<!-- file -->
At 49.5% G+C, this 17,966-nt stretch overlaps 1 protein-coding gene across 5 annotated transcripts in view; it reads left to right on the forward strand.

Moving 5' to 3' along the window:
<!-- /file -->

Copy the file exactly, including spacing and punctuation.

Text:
At 49.5% G+C, this 17,966-nt stretch overlaps 1 protein-coding gene across 5 annotated transcripts in view; it reads left to right on the forward strand.

Moving 5' to 3' along the window: